Mexico's dancing ambassadors. Ballet Folkl'orico aims to capture the spirit of peoples and their times
For the first time in 10 years, the culture of Mexico will be on full view in the coming months in a handful of United States cities, via one of the best-known institutions from south of the border: Ballet Folkl'orico de M'exico. In tracing Mexico's historical and cultural traditions through music, song, and dance, Ballet Folkl'orico is a veritable explosion of all things Mexican, re-creating the myths and legends of Aztec, Mayan, and other civilizations as well as the daily life of Mexican villagers. Official cultural ambassador
After three days in Los Angeles, the company continues its national tour with stops that include Houston; Albuquerque, N.M.; El Paso, Texas; Boston; New York; Washington; and Chicago.
Founded in 1952 by Amalia Hern'andez, the troupe of 65 dancers and musicians has an impressive repertoire of 30 ballets, composed of 56 dances, all drawn from folklore. Noted for lavish sets, costumes, masks, and music, the ballet is designated as the official cultural representative of the Mexican government. It has just finished a five-month, sold-out tour of Europe.
``I always repeat the famous line from [American choreographer] Martha Graham - that there are only good ballets and bad ones,'' says the founder, director, and choreographer. ``And I try to be a good one.''
Ms. Hern'andez tours her country, recording local music and dances. ``I look at the way people live - their rituals, ceremonies, and festivals,'' she says. ``Then I make a selection of what is most interesting and develop it into a theatrical art.''
Long celebrated for her overriding concern for preserving the country's cultural heritage, she has been criticized recently for distorting those elements to cater to tourists.
``Intended above all, for foreign consumption, the celebrated Ballet Folkl'orico ... has little to say to Mexicans,'' wrote Rosario Manz'anos last month in the weekly news magazine Proceso. This article, and another written by a half-dozen anthropologists and choreographers, asserts that Hern'andez's creations are neither folklore nor ballet but an invention of her own. Capturing essences
``I'm not writing a book of anthropology or ethnology,'' retorted Hern'andez in an interview before the performances here. ``I'm creating art.''
She says her aim is to capture the essences and spirit of a people and their time. ``With all the concentration and meditation and what history I know and study, I start following the same technique that I have done for a long time - concentrate and improvise from essences, styles, plasticity, and concept - and continue until I find out that something is right.''
Hern'andez claims that sold-out performances across Mexico anytime she chooses to tour are proof that the naysayers are wrong. ``There are 15,000 folk ballets registered in the country, and they all copy me,'' she says.
She relates the experience of performing in the east coast city of Veracruz. ``I had used their music and folklore and had tremendous success, and they [local company officials] told me this is what we should have done - develop it to be great instead of just a small little dance.''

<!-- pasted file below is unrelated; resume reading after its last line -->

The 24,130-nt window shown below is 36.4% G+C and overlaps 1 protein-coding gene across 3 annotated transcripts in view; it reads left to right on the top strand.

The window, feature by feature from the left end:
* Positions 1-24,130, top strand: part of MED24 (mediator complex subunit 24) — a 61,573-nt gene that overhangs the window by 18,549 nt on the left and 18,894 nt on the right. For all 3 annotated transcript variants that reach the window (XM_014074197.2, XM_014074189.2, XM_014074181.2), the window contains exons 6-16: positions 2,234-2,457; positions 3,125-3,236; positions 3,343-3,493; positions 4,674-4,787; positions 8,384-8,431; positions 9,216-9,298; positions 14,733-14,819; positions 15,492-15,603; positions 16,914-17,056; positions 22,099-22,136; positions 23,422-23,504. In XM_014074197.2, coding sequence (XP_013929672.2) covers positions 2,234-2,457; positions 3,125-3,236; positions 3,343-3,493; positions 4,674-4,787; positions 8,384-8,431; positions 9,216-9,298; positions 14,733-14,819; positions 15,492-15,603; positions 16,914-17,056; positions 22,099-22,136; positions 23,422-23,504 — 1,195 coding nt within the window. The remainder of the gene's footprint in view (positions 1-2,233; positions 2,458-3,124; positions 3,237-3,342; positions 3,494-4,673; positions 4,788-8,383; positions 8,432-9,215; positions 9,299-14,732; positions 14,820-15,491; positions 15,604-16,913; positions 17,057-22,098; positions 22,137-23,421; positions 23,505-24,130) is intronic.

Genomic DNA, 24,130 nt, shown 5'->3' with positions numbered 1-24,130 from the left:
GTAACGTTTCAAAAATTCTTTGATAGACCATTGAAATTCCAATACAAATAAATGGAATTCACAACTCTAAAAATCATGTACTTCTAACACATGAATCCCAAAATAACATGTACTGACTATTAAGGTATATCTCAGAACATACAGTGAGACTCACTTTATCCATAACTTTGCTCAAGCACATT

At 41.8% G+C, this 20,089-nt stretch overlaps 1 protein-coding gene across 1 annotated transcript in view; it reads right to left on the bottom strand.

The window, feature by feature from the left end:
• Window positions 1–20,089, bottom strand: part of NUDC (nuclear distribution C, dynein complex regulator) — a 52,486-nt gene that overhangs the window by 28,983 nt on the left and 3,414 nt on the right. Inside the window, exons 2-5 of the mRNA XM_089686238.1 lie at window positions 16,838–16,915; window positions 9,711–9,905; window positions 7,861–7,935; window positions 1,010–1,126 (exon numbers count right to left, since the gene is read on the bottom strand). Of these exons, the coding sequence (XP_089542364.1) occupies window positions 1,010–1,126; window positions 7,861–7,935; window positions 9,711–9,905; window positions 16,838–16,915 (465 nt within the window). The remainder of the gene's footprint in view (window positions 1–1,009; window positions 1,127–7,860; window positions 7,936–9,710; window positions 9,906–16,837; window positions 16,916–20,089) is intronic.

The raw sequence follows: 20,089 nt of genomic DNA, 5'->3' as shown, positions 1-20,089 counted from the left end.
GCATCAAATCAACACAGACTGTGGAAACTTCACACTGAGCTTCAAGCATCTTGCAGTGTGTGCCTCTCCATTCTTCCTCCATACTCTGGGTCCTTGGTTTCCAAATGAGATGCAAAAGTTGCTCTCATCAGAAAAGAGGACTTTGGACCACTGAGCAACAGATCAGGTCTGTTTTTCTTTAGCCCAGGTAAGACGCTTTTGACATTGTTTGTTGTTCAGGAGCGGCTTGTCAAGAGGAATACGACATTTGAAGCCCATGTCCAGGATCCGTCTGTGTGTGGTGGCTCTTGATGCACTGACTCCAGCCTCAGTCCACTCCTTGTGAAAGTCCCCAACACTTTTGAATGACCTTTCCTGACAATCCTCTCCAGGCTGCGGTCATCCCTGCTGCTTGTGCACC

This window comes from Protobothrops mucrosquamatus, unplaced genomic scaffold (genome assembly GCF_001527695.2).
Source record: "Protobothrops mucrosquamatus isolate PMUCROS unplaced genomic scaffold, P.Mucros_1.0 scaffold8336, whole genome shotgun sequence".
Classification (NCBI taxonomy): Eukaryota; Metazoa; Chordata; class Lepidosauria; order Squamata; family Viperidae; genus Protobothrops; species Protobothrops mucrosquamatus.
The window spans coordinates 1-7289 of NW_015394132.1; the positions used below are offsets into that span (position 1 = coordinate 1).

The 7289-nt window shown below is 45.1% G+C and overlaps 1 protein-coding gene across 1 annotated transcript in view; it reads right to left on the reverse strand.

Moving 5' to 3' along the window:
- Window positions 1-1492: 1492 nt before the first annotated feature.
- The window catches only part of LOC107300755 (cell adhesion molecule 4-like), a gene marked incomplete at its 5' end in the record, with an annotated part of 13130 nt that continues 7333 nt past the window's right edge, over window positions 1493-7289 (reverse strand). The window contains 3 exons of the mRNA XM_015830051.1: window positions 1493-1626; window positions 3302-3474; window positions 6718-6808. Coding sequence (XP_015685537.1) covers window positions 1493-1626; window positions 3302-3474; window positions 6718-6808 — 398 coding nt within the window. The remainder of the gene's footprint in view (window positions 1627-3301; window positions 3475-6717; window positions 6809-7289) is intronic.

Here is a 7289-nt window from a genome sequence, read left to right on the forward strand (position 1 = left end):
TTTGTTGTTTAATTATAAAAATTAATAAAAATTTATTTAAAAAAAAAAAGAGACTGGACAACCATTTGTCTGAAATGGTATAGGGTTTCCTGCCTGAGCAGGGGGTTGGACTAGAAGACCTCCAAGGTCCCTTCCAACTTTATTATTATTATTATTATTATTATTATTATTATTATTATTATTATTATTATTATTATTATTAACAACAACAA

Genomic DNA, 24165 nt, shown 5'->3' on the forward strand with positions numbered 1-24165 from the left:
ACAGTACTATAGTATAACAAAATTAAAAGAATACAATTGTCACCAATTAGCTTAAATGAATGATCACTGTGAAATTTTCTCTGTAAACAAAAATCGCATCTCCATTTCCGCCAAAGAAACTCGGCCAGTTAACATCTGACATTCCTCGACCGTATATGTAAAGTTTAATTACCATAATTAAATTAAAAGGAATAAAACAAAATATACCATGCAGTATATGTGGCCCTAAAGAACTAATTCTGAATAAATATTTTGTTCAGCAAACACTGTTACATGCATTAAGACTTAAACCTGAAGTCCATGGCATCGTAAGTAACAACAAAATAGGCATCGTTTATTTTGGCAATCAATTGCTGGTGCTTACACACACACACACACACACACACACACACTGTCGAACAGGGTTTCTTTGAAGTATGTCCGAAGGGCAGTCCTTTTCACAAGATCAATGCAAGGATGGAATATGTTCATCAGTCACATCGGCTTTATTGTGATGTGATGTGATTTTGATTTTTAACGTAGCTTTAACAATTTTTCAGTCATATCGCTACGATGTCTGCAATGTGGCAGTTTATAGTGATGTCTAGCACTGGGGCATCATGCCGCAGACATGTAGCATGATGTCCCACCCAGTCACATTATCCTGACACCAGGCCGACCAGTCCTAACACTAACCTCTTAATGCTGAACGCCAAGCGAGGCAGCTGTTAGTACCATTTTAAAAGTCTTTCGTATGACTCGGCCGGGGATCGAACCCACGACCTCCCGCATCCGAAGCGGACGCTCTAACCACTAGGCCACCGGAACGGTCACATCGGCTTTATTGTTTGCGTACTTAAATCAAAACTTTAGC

The subjects of Hern'andez's works range from the daily work of villagers cutting sugar cane or going to sea, to ancient myths of man's creation and religious ritual. Indigenous and colonial cultures
They explore the influences of indigenous cultures and Spanish and other colonizers, as well as the merging of Christian teachings and Indian beliefs. ``You have to keep going back every year, because it's all constantly changing,'' she says.
Although the word ``ballet'' may conjure up images of pirouettes and great leaps, here it is used in the generic sense of ``dance.'' The dancers' movements evoke folk celebrations more than classical technique, with an abundance of women swirling in dazzling flowered skirts, foot-stomping and hand-clapping promenades, minstrels, and singers.
Props such as fish nets, oversize masks, lariats, and twirling kerchiefs are used.
``The Aztec style is the one truly indigenous influence; everything else has roots elsewhere,'' says Hern'andez.
For her current tour's new ballet, ``La Gran Tenochtitl'an,'' Hern'andez says she read descriptions of Aztec ceremonies written by early Spanish colonists. She studied Aztec hieroglyphics, searching for the visual style they depicted and clues to how clothing and jewelry, such as the rattles she uses on ankles for aural punctuation, were worn.
Hern'andez says she founded her company to fulfill her dream to take Mexico's music and dance to the rest of the world.
Early success was recognized by Mexican President L'opez Mateos, who asked her to create a program for the Pan American Games in Chicago in 1959.
Those performances, and the winning of the Festival of Nations First Prize Award in 1961 in Paris, gave the company its international reputation. Since 1952, the company has performed more than 4,000 times.
Hern'andez and her daughter opened the School of the Ballet Folkl'orico in 1968 to ensure a supply of trained dancers.
They ``must have fast feet and the strength and technique to cover vastly different styles,'' Hern'andez says.
Besides giving students training in folkloric, modern, and classical styles, the school records the folk dances of Mexico on film.
Hern'andez says her next project is to expand her dance company with a full-scale arts academy.